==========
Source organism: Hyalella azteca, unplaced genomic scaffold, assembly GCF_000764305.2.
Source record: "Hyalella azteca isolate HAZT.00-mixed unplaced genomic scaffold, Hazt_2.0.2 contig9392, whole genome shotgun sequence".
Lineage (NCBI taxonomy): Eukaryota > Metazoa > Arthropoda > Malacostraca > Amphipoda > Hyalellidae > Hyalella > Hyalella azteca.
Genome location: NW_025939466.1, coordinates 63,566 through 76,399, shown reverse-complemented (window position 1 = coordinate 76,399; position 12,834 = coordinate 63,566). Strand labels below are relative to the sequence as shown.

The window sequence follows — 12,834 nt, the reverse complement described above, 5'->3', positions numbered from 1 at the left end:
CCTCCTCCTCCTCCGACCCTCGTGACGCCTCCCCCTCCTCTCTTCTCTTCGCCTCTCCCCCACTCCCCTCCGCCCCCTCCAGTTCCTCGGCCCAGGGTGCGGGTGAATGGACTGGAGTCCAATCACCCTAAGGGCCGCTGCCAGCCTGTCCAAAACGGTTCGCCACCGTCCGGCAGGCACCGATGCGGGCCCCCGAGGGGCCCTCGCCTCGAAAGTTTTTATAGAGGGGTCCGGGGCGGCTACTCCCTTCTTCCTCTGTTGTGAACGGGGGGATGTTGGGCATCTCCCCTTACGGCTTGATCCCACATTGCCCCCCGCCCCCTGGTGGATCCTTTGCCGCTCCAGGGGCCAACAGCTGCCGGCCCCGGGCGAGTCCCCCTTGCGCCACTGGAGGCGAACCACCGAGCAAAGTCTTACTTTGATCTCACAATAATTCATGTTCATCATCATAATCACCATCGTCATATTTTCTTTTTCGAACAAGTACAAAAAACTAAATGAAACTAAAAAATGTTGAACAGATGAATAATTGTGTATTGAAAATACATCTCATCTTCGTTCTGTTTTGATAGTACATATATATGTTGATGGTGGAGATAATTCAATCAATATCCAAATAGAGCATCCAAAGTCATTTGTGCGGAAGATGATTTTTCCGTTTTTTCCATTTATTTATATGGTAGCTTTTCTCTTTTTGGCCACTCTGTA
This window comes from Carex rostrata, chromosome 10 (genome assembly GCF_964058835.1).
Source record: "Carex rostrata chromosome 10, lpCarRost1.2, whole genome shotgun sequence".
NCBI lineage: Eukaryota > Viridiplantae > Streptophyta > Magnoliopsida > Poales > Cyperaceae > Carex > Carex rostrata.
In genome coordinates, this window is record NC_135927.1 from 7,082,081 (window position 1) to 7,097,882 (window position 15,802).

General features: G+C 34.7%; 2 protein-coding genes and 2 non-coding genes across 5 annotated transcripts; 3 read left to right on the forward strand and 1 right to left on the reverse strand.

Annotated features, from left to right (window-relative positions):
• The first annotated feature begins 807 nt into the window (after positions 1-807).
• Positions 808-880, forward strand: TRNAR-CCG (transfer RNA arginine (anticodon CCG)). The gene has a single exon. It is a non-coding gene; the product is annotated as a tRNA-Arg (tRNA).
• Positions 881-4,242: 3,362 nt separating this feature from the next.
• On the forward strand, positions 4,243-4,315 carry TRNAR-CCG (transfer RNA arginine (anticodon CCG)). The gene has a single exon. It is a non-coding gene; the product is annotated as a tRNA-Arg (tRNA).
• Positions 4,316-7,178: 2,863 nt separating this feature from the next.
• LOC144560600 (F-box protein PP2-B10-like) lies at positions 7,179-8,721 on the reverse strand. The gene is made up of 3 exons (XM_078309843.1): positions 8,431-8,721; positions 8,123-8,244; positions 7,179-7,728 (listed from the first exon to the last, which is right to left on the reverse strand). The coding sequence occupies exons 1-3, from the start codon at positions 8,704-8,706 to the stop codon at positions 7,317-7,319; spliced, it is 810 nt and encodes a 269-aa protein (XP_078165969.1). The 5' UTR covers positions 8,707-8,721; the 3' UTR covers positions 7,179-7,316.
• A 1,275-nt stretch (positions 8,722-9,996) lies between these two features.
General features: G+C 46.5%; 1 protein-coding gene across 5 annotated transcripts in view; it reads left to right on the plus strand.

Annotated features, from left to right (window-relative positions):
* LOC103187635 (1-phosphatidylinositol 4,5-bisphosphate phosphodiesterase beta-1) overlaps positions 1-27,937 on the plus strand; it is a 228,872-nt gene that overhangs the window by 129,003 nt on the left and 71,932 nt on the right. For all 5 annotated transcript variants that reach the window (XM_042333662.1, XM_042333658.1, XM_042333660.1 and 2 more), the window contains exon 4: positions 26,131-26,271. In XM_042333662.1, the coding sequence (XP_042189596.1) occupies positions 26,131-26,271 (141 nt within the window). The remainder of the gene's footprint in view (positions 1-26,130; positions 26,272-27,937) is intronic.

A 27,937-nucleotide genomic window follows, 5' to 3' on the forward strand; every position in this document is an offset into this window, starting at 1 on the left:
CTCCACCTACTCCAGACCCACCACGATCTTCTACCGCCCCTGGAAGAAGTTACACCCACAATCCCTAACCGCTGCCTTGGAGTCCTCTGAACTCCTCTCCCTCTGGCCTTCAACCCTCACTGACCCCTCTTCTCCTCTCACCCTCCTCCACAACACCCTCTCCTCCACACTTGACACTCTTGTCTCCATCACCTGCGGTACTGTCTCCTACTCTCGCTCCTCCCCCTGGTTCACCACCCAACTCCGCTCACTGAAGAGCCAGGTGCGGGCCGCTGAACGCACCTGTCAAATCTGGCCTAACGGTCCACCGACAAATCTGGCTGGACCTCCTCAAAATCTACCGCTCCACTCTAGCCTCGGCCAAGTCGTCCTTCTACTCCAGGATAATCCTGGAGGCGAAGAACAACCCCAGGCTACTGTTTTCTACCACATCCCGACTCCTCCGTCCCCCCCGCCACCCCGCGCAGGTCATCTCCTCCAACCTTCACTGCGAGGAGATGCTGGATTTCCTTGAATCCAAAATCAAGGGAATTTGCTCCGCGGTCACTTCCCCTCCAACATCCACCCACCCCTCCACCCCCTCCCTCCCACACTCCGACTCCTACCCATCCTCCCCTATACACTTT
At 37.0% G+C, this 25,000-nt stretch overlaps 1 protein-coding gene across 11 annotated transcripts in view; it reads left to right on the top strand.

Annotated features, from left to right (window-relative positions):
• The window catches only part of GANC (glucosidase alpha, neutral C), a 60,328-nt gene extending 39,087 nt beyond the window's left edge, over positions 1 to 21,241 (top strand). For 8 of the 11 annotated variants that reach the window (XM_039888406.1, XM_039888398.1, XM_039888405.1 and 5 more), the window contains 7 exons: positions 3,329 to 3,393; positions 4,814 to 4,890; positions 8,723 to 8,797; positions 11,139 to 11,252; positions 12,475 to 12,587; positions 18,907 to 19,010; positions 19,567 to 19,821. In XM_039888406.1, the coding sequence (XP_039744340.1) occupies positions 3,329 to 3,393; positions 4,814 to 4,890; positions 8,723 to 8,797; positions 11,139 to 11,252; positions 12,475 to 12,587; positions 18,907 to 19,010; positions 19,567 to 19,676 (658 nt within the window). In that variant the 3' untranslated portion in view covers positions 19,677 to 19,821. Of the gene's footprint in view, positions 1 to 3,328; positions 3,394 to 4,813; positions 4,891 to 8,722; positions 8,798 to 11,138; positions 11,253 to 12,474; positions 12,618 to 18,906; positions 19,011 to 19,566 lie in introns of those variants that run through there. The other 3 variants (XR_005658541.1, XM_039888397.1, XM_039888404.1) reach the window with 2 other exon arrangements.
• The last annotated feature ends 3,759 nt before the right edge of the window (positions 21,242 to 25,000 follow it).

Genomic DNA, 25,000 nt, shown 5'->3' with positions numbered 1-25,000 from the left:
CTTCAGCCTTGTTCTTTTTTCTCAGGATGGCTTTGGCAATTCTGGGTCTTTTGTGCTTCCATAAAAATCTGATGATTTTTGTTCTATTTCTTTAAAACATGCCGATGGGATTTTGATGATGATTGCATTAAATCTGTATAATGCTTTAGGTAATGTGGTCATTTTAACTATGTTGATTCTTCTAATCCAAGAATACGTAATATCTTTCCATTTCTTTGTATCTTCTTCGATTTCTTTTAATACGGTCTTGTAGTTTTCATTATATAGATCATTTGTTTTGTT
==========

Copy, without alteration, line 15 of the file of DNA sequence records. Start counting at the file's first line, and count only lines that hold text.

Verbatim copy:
• Positions 881-4,242: 3,362 nt separating this feature from the next.